To recap our mystery….
We were working with a client in the Midwest who faced a seemingly unsolvable mystery. Their employee survey said their people longed for more training, but their product knowledge survey results showed that they were a well equipped workforce, indeed! To compound matters, there were reports that the CEO was a destructively angry person but no one had ever seen him lose his temper in person. We had three clues:
Clue #1 – Employees think they need more training.
Clue #2 – Employees appear to be really well trained.
Clue #3 – CEO is reported to have a temper problem, but not one has ever actually seen him angry.
Thoroughly confused, we met with the Executive VP. She told us about her job. While she had a mostly operational role she fancied herself a ‘problem solver’.
“I have a line outside my door on Mondays”, she told us. “I tell everyone that if they have a problem I am the person to see and I will take care of things for them. And they line up!”
She was pretty pleased with herself.
All of a sudden, it hit us (cue mystery solved music here)…
She was communicating that she was a problem solver. That was a piece of data to the employees. And data requires interpretation. So their interpretation was twofold.
Interpretation #1 – “If we have a problem, we are incompetent to solve that problem. We need a problem-solver”
Interpretation #2 – “If we have a problem, we’d better go to the VP, not the CEO. Therefore something must be wrong with the CEO. Like a bad temper.”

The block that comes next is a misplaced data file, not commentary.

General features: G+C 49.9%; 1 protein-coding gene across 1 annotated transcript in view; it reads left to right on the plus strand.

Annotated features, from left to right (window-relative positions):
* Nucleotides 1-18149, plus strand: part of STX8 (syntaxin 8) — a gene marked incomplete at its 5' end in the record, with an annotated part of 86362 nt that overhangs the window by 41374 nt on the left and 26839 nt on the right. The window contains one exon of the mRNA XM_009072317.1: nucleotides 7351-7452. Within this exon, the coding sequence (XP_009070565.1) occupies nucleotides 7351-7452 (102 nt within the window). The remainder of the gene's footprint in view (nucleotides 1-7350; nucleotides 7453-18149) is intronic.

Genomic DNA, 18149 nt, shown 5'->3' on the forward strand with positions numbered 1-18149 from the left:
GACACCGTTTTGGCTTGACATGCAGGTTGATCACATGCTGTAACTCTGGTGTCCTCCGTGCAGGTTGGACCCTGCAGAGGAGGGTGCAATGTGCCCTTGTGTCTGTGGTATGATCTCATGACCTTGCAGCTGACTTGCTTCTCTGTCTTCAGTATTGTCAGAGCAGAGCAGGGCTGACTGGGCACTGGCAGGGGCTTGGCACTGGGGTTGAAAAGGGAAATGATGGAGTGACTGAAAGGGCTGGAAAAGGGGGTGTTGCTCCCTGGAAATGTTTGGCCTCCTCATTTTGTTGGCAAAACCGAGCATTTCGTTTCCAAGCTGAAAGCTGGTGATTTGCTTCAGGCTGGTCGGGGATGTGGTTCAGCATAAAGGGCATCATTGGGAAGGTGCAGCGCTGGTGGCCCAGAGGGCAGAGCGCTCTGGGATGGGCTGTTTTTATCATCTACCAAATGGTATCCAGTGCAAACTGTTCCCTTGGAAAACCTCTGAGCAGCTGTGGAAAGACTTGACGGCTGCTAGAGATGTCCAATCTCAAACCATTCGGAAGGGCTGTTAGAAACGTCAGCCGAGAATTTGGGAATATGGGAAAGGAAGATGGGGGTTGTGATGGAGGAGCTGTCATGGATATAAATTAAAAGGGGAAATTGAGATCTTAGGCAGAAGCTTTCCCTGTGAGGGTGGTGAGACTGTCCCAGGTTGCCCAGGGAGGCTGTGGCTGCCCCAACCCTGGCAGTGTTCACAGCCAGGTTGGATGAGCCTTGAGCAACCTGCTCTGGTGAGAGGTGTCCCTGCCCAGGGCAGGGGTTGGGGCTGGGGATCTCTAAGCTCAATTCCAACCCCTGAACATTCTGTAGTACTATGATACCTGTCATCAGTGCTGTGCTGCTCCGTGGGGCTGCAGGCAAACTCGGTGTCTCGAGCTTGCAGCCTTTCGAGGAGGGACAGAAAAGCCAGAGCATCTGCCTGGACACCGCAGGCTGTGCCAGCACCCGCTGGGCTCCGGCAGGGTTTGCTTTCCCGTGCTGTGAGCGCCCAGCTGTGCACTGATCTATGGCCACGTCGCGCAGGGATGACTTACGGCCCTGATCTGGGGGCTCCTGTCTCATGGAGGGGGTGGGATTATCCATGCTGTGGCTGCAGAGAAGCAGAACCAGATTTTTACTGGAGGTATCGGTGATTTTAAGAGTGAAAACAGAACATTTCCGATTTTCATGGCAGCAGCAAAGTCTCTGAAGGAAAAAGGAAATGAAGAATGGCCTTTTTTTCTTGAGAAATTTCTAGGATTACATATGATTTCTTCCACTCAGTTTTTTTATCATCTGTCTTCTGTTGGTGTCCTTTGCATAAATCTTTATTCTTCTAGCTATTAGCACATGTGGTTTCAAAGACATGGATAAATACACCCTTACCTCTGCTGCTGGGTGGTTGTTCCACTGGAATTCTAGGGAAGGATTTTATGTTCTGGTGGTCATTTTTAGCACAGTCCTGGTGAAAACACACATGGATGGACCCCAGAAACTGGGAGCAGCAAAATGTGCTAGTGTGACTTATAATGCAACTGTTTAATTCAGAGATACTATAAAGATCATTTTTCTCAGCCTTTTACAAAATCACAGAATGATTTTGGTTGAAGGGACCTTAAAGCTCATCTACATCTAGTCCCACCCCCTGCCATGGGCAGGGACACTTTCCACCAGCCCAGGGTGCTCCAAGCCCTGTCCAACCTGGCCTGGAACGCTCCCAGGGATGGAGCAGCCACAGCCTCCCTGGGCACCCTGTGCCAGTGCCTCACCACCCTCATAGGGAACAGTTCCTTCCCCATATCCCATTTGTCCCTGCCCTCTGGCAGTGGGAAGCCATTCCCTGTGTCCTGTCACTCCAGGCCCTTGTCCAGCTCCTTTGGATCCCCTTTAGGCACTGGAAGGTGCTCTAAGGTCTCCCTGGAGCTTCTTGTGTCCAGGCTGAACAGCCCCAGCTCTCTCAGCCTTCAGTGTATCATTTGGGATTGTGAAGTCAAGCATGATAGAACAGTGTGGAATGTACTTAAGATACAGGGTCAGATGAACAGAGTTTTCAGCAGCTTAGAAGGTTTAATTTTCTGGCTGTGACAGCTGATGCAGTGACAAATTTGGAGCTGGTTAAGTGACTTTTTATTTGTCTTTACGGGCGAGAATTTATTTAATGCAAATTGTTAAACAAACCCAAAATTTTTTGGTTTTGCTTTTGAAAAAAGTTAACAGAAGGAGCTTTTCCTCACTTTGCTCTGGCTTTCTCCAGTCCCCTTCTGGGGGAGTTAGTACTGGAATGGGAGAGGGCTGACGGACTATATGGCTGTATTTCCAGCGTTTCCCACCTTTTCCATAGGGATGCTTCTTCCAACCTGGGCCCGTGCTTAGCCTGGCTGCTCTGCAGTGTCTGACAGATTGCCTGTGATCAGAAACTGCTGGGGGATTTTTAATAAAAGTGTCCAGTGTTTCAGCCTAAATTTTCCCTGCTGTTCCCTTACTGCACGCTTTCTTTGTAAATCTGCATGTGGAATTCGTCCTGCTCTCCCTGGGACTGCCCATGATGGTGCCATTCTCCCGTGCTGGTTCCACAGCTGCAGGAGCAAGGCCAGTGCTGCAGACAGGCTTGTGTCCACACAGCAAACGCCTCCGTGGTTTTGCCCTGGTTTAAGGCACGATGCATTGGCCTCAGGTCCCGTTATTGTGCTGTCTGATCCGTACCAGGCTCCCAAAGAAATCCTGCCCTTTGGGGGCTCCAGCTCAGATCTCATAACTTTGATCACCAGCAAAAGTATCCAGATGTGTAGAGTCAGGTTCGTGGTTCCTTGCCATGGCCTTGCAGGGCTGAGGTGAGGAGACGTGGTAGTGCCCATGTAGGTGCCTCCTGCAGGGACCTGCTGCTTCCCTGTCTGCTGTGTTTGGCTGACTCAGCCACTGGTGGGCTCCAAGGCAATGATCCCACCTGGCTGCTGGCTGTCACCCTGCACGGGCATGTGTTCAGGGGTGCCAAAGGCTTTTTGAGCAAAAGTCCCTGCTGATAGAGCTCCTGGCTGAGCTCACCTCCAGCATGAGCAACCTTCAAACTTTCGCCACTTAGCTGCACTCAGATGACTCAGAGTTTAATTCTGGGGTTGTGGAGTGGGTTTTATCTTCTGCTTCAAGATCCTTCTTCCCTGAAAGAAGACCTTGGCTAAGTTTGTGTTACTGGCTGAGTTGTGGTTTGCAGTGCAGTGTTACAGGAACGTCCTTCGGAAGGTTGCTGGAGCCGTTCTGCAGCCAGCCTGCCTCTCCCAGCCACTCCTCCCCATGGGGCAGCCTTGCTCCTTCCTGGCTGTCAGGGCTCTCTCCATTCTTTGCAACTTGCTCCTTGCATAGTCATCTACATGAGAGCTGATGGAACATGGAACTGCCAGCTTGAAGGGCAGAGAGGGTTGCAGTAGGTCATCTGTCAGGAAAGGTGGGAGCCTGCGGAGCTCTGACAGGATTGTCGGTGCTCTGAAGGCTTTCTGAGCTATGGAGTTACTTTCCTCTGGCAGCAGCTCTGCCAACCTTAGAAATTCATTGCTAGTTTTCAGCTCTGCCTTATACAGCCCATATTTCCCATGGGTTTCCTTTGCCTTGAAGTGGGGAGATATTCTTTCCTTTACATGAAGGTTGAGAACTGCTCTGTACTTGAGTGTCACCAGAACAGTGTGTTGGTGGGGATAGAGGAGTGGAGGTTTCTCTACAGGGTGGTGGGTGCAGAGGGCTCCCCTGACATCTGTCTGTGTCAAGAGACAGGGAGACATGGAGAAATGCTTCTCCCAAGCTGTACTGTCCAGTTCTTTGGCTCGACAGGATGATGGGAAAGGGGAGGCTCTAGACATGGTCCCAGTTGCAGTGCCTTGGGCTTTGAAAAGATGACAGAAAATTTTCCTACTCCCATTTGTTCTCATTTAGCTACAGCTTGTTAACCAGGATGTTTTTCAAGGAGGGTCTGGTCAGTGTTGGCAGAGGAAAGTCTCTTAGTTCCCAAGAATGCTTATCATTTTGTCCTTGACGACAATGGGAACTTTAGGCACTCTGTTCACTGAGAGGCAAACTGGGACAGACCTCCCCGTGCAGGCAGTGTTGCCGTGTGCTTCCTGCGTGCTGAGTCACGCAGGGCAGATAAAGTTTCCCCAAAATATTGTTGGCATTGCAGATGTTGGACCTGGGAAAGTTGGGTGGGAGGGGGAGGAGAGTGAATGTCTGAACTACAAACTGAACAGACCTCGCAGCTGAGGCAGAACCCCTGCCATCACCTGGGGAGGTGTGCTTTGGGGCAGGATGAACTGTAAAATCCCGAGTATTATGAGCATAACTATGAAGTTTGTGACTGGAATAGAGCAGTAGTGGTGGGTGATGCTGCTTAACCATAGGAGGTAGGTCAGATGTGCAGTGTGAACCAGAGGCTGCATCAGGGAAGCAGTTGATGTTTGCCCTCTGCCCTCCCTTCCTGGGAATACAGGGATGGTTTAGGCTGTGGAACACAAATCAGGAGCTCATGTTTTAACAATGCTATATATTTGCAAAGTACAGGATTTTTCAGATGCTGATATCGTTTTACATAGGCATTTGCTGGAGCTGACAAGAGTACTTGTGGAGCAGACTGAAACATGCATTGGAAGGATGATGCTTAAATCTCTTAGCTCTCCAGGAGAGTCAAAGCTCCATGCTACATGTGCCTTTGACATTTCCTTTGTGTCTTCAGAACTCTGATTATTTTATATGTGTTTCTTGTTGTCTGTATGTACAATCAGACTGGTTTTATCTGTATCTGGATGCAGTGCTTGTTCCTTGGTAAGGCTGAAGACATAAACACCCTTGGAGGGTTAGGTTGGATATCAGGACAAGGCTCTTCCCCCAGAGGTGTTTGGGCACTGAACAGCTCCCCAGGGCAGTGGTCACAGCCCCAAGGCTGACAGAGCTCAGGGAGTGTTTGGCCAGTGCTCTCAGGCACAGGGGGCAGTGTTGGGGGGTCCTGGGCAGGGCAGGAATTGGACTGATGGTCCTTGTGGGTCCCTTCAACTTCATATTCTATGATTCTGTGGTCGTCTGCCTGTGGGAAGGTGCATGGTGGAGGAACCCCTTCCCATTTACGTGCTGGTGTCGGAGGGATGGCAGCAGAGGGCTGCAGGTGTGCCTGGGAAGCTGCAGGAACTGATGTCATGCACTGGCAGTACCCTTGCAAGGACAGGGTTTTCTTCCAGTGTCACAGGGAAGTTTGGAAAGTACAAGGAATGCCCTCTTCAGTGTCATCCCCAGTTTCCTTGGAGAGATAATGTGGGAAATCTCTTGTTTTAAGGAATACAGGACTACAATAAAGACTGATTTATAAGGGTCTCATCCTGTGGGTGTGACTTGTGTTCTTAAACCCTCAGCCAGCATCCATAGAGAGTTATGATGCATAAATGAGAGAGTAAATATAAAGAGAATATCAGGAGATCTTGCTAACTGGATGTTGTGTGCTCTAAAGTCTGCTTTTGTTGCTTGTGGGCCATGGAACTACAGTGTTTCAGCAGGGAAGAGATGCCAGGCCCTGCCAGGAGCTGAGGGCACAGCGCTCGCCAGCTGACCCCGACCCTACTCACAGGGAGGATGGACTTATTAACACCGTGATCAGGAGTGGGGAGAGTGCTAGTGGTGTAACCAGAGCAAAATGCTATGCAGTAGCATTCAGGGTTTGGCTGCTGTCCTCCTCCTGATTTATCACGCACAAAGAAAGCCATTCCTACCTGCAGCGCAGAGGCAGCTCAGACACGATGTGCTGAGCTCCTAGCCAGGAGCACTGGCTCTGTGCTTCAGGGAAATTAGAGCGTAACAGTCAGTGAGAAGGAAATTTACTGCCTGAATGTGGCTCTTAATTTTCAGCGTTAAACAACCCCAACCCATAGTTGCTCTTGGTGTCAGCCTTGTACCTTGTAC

Data cries out for interpretation. Interpretation demands action. Actions demand reactions. And pretty soon, people are stuck.
Our suggestion to the VP – try closing your door for a few months. It worked.
But what if we (and she) had gone with the prevailing interpretation? Agreed that the employees needed more training. We’d have come up with an elaborate and costly plan for employee training . And then we’d have addressed the angry CEO by saying he should be fired or, at a minimum, required to complete an anger management program.
In either situation, the solution would have become the problem.
That’s why it’s so important to diagnosis clearly and well and why it’s important to remember that our unchallenged interpretations set our framework for viewing reality and, all too often, lead to the wrong actions and responses.
If you have a challenging problem in your organization today, make sure you question your interpretations and those of your team before responding.
If you have recently addressed a challenging problem, only to find that action has not helped (and things are maybe even worse), try reviewing your initial interpretations and asking if they were correct to begin with.